Antonio Damasio of the University of Southern California had a patient rendered emotionless by damage to his frontal lobes. When asked what day he could come back for an appointment, he stood there for nearly half an hour describing the pros and cons of different dates, but was incapable of making a decision. This is not the Spock-like brain engine suggested by the I.Q.

Today, the research that dominates public conversation is not about raw brain power but about the strengths and consequences of specific processes. Daniel Schacter of Harvard writes about the vices that flow from the way memory works. Daniel Gilbert, also of Harvard, describes the mistakes people make in perceiving the future. If people at Harvard are moving beyond general intelligence, you know something big is happening.

The cultural consequence is that judging intelligence is less like measuring horsepower in an engine and more like watching ballet. Speed and strength are part of intelligence, and these things can be measured numerically, but the essence of the activity is found in the rhythm and grace and personality – traits that are the products of an idiosyncratic blend of emotions, experiences, motivations and inheritances.

Recent brain research, rather than reducing everything to electrical impulses and quantifiable pulses, actually enhances our appreciation of human complexity and richness. While psychometrics offered the false allure of objective fact, the new science brings us back into contact with literature, history and the humanities, and, ultimately, to the uniqueness of the individual.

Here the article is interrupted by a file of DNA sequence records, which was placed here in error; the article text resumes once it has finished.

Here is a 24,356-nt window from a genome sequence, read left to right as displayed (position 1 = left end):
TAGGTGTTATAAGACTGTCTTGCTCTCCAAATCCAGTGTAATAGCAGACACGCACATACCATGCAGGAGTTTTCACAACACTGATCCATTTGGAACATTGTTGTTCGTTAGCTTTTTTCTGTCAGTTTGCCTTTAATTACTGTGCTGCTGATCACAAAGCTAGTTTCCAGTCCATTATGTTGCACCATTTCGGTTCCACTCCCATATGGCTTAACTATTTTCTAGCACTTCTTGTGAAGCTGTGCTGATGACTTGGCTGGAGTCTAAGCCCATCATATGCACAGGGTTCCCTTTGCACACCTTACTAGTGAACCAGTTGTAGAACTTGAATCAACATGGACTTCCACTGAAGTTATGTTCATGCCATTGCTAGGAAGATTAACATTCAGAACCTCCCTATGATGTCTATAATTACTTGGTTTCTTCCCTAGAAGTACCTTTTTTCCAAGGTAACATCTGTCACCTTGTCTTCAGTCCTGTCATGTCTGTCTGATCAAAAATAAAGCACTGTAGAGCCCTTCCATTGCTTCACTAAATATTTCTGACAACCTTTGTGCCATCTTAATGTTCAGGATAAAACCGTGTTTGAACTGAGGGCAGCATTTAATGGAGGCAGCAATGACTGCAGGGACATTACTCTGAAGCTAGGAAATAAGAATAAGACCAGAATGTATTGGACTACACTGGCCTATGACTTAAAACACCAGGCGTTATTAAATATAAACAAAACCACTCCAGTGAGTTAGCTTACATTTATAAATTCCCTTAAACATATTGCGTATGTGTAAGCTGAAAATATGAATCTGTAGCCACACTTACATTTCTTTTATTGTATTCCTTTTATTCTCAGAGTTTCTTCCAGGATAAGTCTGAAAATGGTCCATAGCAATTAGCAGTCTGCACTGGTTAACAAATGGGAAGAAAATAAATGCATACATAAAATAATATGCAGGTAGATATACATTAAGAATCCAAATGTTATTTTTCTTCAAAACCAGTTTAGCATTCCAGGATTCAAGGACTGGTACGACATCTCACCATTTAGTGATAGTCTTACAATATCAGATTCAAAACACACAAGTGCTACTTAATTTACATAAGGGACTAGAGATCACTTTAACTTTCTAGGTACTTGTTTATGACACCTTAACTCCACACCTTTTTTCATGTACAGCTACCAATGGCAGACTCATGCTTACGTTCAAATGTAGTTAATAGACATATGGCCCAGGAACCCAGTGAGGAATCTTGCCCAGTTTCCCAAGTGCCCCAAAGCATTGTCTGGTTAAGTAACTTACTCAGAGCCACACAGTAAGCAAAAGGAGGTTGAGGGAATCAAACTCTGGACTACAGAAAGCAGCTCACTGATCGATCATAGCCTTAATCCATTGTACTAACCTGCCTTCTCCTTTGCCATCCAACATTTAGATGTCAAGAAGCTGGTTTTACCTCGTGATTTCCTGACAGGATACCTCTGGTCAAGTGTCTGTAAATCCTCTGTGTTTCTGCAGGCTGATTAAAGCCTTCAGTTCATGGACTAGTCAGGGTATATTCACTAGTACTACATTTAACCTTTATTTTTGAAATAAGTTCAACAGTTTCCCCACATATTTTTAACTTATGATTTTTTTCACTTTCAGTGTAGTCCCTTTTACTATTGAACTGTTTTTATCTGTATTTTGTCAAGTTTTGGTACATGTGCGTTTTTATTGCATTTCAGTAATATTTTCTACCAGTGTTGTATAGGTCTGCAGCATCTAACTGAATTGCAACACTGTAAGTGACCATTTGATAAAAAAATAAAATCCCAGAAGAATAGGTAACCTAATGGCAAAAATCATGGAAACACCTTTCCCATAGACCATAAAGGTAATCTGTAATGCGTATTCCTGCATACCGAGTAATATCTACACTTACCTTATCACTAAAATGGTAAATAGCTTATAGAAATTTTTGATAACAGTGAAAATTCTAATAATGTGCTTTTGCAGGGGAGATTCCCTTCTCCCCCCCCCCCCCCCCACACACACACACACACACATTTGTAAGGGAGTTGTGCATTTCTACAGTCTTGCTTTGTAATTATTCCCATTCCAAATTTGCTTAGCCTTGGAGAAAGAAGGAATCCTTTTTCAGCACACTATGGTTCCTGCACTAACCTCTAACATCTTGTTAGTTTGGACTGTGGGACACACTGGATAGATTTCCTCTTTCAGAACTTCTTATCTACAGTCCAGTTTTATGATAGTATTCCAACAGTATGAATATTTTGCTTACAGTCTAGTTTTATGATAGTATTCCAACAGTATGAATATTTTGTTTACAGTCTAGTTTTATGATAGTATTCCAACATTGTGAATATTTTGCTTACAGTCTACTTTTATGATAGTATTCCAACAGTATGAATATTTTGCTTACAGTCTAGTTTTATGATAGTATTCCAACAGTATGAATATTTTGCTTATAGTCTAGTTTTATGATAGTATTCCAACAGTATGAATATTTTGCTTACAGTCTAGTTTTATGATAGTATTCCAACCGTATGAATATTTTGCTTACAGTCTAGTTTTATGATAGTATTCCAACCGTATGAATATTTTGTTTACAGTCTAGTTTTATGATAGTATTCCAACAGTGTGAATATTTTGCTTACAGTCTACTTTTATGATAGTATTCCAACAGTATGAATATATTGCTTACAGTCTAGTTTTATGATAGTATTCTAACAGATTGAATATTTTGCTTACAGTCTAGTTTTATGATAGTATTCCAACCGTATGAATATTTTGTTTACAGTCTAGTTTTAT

I couldn't agree more! Obviously, judging from laws like No Child Left Behind, our political and pundit classes have spent quite enough time studying and publicly elucidating the subtleties of the science of IQ. C'mon, guys, enough is enough with all the IQ expertise on display in the press! We're into diminishing marginal returns on IQ knowledge by now.

Aren't we all sick of hearing George Will and Thomas Friedman harp on and on about Spearman's Hypothesis about the g factor on every Sunday morning talk show? And how many dozens of articles about IQ and the Wealth of Nations can The Economist run in one decade? And by now haven't we've all heard NPR explain ad infinitum that the reason that young whites have an 80% higher combat death rate in the Iraq War than young minorities is in large part because the military's well-validated devotion to IQ testing makes it much harder for minorities, with their lower average IQs, to enlist? And do we really have to see Arthur Jensen and Linda Gottfredson on the evening news every week being asked to give an IQ expert's perspective on every social issue under the sun? Can't we ever debate immigration without Dana Milbank of the Washington Post reminding us of the lower average IQ of illegal immigrants?

And when will critics of IQ research ever get any media attention whatsoever? Will the little-known paleontologist Stephen Jay Gould, who died in poverty because of persecution by the all-powerful IQ Establishment, ever get any recognition for his (admittedly obscurantist) critique of IQ?

And when will all the Schools of Education stop requiring all future teachers to spend a semester studying The Bell Curve? Wouldn't 8 weeks be enough to spend on that one book?

Brooks is right! Enough of the never-ending IQ-this and IQ-that in the media!